Idled, US$20M woodchip biomass plant at University of South Carolina needs to be reconfigured to be up and running, bring promised savings of US$2.1M a year
November 1, 2011
– A 19,000 sq. ft. woodchip-gasification biomass plant at the University of South Carolina (USC) has failed repeatedly to provide the promised 75% of campus steam needs, currently sits idle, and needs to be reconfigured to work, said a university official on Monday, The Daily Gamecock reported Oct. 31.
The USC plant in Columbia, South Carolina, was predicted to produce sustainable heat and electricity on assumptions of volume and input that just would not work, said the university's CFO Ed Walton. The plant was the site of a near-lethal accident and has been shut down considerable amounts of time.
In the near future, USC officials and Johnson Controls Inc. representatives will consider options for the plant, The Daily Gamecock reported.
USC invested about US$20 million in the next-generation biomass plant. Milwaukee, Wisconsin-based Johnson Controls guaranteed that USC would receive $2.1 million savings in energy or cash each year for 11 more years, The Daily Gamecock reported.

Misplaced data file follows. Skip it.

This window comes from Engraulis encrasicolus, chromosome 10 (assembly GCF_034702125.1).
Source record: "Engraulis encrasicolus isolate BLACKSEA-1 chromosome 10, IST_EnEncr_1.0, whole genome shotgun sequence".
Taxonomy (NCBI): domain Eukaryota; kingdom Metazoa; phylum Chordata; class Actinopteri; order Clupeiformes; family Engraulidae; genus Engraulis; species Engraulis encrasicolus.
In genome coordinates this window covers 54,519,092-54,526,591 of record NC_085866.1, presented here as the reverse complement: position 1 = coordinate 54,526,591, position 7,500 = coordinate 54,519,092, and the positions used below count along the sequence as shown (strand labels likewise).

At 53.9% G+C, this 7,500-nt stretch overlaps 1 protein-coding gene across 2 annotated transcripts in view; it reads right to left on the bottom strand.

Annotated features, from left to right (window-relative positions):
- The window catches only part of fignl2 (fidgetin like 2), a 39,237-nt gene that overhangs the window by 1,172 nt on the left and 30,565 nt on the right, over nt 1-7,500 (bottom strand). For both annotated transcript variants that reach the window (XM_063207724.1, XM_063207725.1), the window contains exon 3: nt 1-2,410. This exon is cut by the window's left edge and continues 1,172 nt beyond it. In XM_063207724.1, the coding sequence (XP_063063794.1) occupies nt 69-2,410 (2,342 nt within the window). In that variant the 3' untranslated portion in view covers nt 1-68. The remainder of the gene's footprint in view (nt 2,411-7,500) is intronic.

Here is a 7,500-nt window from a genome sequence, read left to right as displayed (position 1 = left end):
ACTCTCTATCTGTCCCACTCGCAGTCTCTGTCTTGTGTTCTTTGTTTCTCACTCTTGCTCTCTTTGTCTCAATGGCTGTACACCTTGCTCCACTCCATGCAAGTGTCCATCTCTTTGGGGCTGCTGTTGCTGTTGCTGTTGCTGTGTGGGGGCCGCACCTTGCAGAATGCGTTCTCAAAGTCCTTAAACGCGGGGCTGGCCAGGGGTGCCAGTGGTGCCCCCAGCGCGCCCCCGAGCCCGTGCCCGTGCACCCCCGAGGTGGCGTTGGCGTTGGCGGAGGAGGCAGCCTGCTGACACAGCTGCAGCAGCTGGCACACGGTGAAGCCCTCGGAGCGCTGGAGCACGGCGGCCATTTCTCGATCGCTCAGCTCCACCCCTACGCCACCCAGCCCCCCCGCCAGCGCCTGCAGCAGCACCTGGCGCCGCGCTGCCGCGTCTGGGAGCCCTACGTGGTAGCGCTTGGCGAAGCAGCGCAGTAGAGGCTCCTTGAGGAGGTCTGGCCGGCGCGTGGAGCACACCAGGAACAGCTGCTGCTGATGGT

Johnson Controls has been paying USC the amount the institution did not save, has already paid the university $4.3 million and is expected to pay another $2.1 million soon.
Walton said he thinks Johnson Controls, which is not contesting the make-up payments, will likely want to do something about the biomass plant. The university also would not want to leave the plant idle, Walton added.
The primary source of this article is The Daily Gamecock, University of South Carolina, Columbia, South Carolina, on Oct. 31, 2011.